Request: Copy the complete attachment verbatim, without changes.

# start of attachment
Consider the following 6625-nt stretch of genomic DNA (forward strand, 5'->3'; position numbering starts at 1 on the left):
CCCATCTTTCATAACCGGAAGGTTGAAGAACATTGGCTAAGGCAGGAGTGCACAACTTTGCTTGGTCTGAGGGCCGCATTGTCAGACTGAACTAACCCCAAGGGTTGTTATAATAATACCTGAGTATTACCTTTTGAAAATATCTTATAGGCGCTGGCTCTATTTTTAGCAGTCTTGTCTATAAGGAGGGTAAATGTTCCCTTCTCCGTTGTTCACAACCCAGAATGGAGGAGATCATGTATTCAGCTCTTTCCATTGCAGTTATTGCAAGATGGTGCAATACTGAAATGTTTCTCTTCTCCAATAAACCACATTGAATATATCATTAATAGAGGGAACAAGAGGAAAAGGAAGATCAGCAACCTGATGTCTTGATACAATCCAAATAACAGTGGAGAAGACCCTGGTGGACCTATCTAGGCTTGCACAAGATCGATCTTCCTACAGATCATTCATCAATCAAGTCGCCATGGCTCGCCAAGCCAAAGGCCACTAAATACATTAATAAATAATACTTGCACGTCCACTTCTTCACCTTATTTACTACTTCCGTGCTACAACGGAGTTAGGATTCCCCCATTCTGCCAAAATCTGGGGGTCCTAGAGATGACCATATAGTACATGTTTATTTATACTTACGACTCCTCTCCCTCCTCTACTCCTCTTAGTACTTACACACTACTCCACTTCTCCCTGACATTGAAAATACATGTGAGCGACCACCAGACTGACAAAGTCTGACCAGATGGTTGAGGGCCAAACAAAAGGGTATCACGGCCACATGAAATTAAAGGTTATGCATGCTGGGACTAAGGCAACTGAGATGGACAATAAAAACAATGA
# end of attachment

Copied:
Consider the following 6625-nt stretch of genomic DNA (forward strand, 5'->3'; position numbering starts at 1 on the left):
CCCATCTTTCATAACCGGAAGGTTGAAGAACATTGGCTAAGGCAGGAGTGCACAACTTTGCTTGGTCTGAGGGCCGCATTGTCAGACTGAACTAACCCCAAGGGTTGTTATAATAATACCTGAGTATTACCTTTTGAAAATATCTTATAGGCGCTGGCTCTATTTTTAGCAGTCTTGTCTATAAGGAGGGTAAATGTTCCCTTCTCCGTTGTTCACAACCCAGAATGGAGGAGATCATGTATTCAGCTCTTTCCATTGCAGTTATTGCAAGATGGTGCAATACTGAAATGTTTCTCTTCTCCAATAAACCACATTGAATATATCATTAATAGAGGGAACAAGAGGAAAAGGAAGATCAGCAACCTGATGTCTTGATACAATCCAAATAACAGTGGAGAAGACCCTGGTGGACCTATCTAGGCTTGCACAAGATCGATCTTCCTACAGATCATTCATCAATCAAGTCGCCATGGCTCGCCAAGCCAAAGGCCACTAAATACATTAATAAATAATACTTGCACGTCCACTTCTTCACCTTATTTACTACTTCCGTGCTACAACGGAGTTAGGATTCCCCCATTCTGCCAAAATCTGGGGGTCCTAGAGATGACCATATAGTACATGTTTATTTATACTTACGACTCCTCTCCCTCCTCTACTCCTCTTAGTACTTACACACTACTCCACTTCTCCCTGACATTGAAAATACATGTGAGCGACCACCAGACTGACAAAGTCTGACCAGATGGTTGAGGGCCAAACAAAAGGGTATCACGGCCACATGAAATTAAAGGTTATGCATGCTGGGACTAAGGCAACTGAGATGGACAATAAAAACAATGA